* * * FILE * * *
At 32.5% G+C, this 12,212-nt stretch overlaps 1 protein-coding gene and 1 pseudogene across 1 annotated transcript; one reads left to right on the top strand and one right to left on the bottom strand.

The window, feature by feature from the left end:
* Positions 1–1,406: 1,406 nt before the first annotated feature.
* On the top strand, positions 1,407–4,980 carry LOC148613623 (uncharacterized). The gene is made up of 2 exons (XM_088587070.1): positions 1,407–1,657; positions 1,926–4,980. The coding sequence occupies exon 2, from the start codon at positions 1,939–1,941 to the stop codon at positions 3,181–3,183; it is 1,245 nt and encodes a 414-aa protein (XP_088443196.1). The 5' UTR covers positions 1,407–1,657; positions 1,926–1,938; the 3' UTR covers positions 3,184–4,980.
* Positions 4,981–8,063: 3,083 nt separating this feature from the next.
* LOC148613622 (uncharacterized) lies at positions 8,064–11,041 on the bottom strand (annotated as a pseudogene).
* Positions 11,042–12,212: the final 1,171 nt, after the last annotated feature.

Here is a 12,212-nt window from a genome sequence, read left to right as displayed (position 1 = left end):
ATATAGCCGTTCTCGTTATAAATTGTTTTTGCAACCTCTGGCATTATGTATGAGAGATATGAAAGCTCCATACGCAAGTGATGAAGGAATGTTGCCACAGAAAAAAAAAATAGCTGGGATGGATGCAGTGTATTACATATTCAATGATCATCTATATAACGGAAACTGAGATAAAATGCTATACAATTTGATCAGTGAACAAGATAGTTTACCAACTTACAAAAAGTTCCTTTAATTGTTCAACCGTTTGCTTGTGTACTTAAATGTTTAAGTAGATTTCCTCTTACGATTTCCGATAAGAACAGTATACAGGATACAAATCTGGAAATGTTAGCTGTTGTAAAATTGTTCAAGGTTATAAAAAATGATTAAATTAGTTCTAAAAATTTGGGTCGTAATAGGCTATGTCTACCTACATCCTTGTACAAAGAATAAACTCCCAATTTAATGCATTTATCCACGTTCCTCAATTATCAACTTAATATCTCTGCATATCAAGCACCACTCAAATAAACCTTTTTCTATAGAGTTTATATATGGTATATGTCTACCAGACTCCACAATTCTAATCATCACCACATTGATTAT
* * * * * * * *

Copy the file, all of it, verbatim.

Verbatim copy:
At 32.5% G+C, this 12,212-nt stretch overlaps 1 protein-coding gene and 1 pseudogene across 1 annotated transcript; one reads left to right on the top strand and one right to left on the bottom strand.

The window, feature by feature from the left end:
* Positions 1–1,406: 1,406 nt before the first annotated feature.
* On the top strand, positions 1,407–4,980 carry LOC148613623 (uncharacterized). The gene is made up of 2 exons (XM_088587070.1): positions 1,407–1,657; positions 1,926–4,980. The coding sequence occupies exon 2, from the start codon at positions 1,939–1,941 to the stop codon at positions 3,181–3,183; it is 1,245 nt and encodes a 414-aa protein (XP_088443196.1). The 5' UTR covers positions 1,407–1,657; positions 1,926–1,938; the 3' UTR covers positions 3,184–4,980.
* Positions 4,981–8,063: 3,083 nt separating this feature from the next.
* LOC148613622 (uncharacterized) lies at positions 8,064–11,041 on the bottom strand (annotated as a pseudogene).
* Positions 11,042–12,212: the final 1,171 nt, after the last annotated feature.

Here is a 12,212-nt window from a genome sequence, read left to right as displayed (position 1 = left end):
ATATAGCCGTTCTCGTTATAAATTGTTTTTGCAACCTCTGGCATTATGTATGAGAGATATGAAAGCTCCATACGCAAGTGATGAAGGAATGTTGCCACAGAAAAAAAAAATAGCTGGGATGGATGCAGTGTATTACATATTCAATGATCATCTATATAACGGAAACTGAGATAAAATGCTATACAATTTGATCAGTGAACAAGATAGTTTACCAACTTACAAAAAGTTCCTTTAATTGTTCAACCGTTTGCTTGTGTACTTAAATGTTTAAGTAGATTTCCTCTTACGATTTCCGATAAGAACAGTATACAGGATACAAATCTGGAAATGTTAGCTGTTGTAAAATTGTTCAAGGTTATAAAAAATGATTAAATTAGTTCTAAAAATTTGGGTCGTAATAGGCTATGTCTACCTACATCCTTGTACAAAGAATAAACTCCCAATTTAATGCATTTATCCACGTTCCTCAATTATCAACTTAATATCTCTGCATATCAAGCACCACTCAAATAAACCTTTTTCTATAGAGTTTATATATGGTATATGTCTACCAGACTCCACAATTCTAATCATCACCACATTGATTAT